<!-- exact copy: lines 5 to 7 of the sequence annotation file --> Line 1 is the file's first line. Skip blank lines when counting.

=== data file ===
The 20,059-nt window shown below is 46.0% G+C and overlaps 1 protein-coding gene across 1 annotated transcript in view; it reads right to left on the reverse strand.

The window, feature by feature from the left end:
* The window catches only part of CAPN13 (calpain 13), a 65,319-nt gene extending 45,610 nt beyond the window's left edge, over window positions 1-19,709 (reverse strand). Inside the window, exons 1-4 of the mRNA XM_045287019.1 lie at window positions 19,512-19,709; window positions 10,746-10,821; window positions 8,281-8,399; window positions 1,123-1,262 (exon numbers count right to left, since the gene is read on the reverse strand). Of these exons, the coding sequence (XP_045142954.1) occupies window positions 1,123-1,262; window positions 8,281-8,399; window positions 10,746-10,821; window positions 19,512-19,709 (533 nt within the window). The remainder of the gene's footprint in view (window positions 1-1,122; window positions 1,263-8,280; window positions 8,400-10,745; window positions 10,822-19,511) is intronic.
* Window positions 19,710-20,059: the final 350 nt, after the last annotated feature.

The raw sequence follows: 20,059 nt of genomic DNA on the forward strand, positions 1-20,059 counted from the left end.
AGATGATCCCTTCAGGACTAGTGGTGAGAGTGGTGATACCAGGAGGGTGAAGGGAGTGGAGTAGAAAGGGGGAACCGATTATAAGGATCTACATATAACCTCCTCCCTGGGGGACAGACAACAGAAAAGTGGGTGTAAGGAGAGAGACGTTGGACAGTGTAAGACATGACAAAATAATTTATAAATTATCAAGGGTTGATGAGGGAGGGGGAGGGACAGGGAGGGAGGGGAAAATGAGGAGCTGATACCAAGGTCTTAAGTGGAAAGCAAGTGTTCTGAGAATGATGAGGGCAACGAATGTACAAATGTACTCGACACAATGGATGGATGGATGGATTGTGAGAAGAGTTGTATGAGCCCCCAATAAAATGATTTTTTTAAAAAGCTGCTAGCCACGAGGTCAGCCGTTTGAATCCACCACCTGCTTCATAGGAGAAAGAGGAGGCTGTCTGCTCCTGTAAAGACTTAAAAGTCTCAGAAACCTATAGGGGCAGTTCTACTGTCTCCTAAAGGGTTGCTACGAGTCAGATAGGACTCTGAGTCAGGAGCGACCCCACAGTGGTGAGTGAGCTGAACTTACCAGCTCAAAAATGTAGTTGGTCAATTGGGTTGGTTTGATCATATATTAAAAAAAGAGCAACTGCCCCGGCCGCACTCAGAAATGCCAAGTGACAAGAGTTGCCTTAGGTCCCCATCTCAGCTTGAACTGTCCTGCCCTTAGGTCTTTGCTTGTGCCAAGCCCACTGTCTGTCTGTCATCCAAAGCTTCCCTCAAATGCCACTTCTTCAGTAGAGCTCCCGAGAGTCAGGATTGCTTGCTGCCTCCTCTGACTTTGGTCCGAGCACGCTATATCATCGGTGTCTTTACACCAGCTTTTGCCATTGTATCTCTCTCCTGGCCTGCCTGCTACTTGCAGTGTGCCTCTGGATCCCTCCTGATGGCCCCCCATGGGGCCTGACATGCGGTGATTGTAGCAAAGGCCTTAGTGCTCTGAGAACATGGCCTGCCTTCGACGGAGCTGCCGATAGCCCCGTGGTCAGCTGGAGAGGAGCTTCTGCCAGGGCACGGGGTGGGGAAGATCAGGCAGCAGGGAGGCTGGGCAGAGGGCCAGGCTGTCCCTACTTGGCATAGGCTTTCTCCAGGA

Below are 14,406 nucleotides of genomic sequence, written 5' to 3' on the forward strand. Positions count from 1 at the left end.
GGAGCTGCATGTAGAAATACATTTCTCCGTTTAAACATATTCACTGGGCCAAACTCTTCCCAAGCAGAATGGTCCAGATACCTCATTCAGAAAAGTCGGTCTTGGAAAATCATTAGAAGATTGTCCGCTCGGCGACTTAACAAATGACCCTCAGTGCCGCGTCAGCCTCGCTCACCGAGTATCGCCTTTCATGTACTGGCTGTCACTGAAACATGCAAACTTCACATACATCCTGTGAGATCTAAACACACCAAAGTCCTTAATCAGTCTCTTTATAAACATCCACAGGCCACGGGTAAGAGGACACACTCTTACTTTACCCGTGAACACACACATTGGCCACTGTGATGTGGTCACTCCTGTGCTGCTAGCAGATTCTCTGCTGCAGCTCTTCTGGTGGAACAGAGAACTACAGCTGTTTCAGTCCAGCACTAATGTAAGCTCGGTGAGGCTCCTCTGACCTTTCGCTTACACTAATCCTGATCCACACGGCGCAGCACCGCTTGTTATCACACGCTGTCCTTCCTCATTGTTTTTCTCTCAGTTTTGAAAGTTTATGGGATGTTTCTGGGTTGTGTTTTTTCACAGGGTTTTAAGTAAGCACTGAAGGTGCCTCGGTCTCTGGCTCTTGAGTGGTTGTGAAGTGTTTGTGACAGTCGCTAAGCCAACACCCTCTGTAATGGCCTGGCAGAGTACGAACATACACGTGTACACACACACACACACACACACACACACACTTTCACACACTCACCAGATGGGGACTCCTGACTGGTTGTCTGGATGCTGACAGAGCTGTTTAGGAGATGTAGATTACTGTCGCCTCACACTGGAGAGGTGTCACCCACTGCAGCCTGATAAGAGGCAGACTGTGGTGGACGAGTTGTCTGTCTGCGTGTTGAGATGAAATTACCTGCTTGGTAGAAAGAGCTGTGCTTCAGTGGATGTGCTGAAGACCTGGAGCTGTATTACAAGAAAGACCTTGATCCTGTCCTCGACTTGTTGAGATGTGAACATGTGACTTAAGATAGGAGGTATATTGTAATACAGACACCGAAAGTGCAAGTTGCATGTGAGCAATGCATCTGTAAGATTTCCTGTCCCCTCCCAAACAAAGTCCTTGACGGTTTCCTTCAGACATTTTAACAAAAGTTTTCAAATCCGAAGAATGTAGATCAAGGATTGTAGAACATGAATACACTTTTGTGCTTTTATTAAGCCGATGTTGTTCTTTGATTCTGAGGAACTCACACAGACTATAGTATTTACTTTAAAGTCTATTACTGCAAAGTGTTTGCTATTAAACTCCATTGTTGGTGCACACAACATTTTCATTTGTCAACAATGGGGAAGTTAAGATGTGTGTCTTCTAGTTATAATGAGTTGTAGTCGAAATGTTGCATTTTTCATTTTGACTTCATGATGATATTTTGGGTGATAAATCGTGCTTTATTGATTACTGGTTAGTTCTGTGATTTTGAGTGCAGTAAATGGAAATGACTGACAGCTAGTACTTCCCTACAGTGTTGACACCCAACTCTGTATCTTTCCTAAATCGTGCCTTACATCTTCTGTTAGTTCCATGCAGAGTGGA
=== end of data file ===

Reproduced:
The raw sequence follows: 20,059 nt of genomic DNA on the forward strand, positions 1-20,059 counted from the left end.
AGATGATCCCTTCAGGACTAGTGGTGAGAGTGGTGATACCAGGAGGGTGAAGGGAGTGGAGTAGAAAGGGGGAACCGATTATAAGGATCTACATATAACCTCCTCCCTGGGGGACAGACAACAGAAAAGTGGGTGTAAGGAGAGAGACGTTGGACAGTGTAAGACATGACAAAATAATTTATAAATTATCAAGGGTTGATGAGGGAGGGGGAGGGACAGGGAGGGAGGGGAAAATGAGGAGCTGATACCAAGGTCTTAAGTGGAAAGCAAGTGTTCTGAGAATGATGAGGGCAACGAATGTACAAATGTACTCGACACAATGGATGGATGGATGGATTGTGAGAAGAGTTGTATGAGCCCCCAATAAAATGATTTTTTTAAAAAGCTGCTAGCCACGAGGTCAGCCGTTTGAATCCACCACCTGCTTCATAGGAGAAAGAGGAGGCTGTCTGCTCCTGTAAAGACTTAAAAGTCTCAGAAACCTATAGGGGCAGTTCTACTGTCTCCTAAAGGGTTGCTACGAGTCAGATAGGACTCTGAGTCAGGAGCGACCCCACAGTGGTGAGTGAGCTGAACTTACCAGCTCAAAAATGTAGTTGGTCAATTGGGTTGGTTTGATCATATATTAAAAAAAGAGCAACTGCCCCGGCCGCACTCAGAAATGCCAAGTGACAAGAGTTGCCTTAGGTCCCCATCTCAGCTTGAACTGTCCTGCCCTTAGGTCTTTGCTTGTGCCAAGCCCACTGTCTGTCTGTCATCCAAAGCTTCCCTCAAATGCCACTTCTTCAGTAGAGCTCCCGAGAGTCAGGATTGCTTGCTGCCTCCTCTGACTTTGGTCCGAGCACGCTATATCATCGGTGTCTTTACACCAGCTTTTGCCATTGTATCTCTCTCCTGGCCTGCCTGCTACTTGCAGTGTGCCTCTGGATCCCTCCTGATGGCCCCCCATGGGGCCTGACATGCGGTGATTGTAGCAAAGGCCTTAGTGCTCTGAGAACATGGCCTGCCTTCGACGGAGCTGCCGATAGCCCCGTGGTCAGCTGGAGAGGAGCTTCTGCCAGGGCACGGGGTGGGGAAGATCAGGCAGCAGGGAGGCTGGGCAGAGGGCCAGGCTGTCCCTACTTGGCATAGGCTTTCTCCAGGA

Below are 14,406 nucleotides of genomic sequence, written 5' to 3' on the forward strand. Positions count from 1 at the left end.